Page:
What's immediately and explicitly clear is that for both Fotes and the bands she covers these are pursuits of passion. Fotes recalls with clarity the very first show she attended, and later, the first one she shot, a secret Moneen show at the Horseshoe (circa 2008). She had just dropped out of university two years into a criminology degree. "I took my tuition money and bought a camera," she says simply. "I had seen Moneen hundreds of times before that, but I had never done it as a photographer.
"I didn't really know what I was getting myself into," she laughs. Like most people in music journalism (and music in general, for that matter), Fotes didn't start off on a living wage. Or any wage at all. "The first couple years, I was buying tickets to small shows at the Horseshoe or the Dollar," she explains. Not only was she not paid; she was paying to do this. Fotes isn't bitter though: "At that point I wasn't very good," she shrugs.
She's not in that position anymore, but it didn't just end with photography; Fotes got accepted into Ryerson University's film program ("It took me three or four years to actually get accepted into it," she explains). And being a film student has it's perks. "When you're in film school, people know you have access to stuff, and then they start asking you to do little projects for them," she chuckles, only half-resentfully. "So ya know, I talk about free work? I did a lot of free video work for a very long time."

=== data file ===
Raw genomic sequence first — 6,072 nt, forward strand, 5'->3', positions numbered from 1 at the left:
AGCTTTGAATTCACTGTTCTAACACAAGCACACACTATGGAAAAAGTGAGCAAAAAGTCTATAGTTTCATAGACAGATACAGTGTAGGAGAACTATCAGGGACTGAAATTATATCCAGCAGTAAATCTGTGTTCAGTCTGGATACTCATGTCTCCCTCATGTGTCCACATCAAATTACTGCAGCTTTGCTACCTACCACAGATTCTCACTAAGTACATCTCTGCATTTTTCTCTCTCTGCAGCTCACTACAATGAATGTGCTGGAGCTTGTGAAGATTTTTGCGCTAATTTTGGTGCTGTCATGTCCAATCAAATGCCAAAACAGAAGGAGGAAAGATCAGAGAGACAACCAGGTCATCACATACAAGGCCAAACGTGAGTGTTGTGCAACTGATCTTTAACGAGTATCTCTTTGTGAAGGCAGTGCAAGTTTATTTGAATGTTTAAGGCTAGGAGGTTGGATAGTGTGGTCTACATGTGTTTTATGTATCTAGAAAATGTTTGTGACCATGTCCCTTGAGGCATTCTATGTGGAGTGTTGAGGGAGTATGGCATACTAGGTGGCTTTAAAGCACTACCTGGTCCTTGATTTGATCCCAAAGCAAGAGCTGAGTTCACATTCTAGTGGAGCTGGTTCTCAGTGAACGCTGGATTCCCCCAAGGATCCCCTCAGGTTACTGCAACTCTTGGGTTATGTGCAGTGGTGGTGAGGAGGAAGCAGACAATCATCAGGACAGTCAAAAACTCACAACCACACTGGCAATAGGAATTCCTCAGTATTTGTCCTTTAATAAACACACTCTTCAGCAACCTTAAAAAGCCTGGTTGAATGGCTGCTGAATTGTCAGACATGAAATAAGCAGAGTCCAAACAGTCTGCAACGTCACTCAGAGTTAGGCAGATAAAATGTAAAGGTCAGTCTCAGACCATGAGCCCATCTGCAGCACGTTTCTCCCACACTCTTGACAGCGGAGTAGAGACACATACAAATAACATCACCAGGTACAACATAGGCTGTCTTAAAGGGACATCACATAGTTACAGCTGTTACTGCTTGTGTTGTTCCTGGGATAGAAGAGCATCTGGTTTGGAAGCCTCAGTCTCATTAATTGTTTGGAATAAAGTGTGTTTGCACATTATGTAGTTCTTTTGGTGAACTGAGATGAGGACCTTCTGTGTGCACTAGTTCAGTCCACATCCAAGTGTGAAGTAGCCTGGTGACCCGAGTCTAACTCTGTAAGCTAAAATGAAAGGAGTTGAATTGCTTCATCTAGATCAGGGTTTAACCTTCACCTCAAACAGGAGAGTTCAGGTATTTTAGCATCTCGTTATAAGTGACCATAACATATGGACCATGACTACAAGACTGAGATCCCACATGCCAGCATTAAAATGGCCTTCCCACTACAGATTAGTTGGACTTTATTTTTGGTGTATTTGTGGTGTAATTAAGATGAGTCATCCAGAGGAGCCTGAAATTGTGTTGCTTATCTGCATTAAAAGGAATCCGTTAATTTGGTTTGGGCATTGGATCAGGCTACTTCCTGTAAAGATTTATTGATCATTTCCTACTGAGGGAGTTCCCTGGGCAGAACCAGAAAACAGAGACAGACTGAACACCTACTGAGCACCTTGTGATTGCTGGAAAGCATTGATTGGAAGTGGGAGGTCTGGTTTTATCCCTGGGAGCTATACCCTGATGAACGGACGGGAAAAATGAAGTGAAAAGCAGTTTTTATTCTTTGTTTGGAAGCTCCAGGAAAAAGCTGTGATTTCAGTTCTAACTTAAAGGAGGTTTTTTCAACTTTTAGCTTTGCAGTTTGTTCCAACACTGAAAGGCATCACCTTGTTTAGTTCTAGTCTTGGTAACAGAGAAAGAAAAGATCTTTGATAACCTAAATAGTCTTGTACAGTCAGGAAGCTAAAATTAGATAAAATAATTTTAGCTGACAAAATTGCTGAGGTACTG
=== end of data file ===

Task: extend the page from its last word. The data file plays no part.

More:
And so began a new adventure: making rad-ass music videos for Toronto bands, which was new territory for her. "I don't really watch a lot of music videos," she confesses. "I'm just trying my best." One of her first videos was with Toronto noise-punks Greys, whose 2016 Carpark Records release Outer Heaven was the recipient of some coveted Pitchfork-stamped glow. Fotes tells me frontman Shehzaad Jiwani told her about the idea for the video years before its' creation. She recalls the pitch fondly: "I told him it was the stupidest thing I'd ever heard." But she changed her mind.
Through making videos, Fotes discovered another tool in the Canadian music industry's arsenal: MuchFACT (Foundation to Assist Canadian Talent), a fund generated by Bell Media through MuchMusic to nurture Canadian musicians, specifically through music video production. "The first one I applied for, I got," she admits, no small accomplishment for someone going it alone. "A lot of people have the support of a production company who handles the writing of [applications]. I went into it blind." That process involved Fotes bombarding the administrative staff at MuchFACT with questions, and "fucking up a whole bunch." But it all turned out: "It's really, truly remarkably that somebody will give you money to make a skate video." For newcomers, check out this handy dandy guide on how to get a grant with MuchFACT.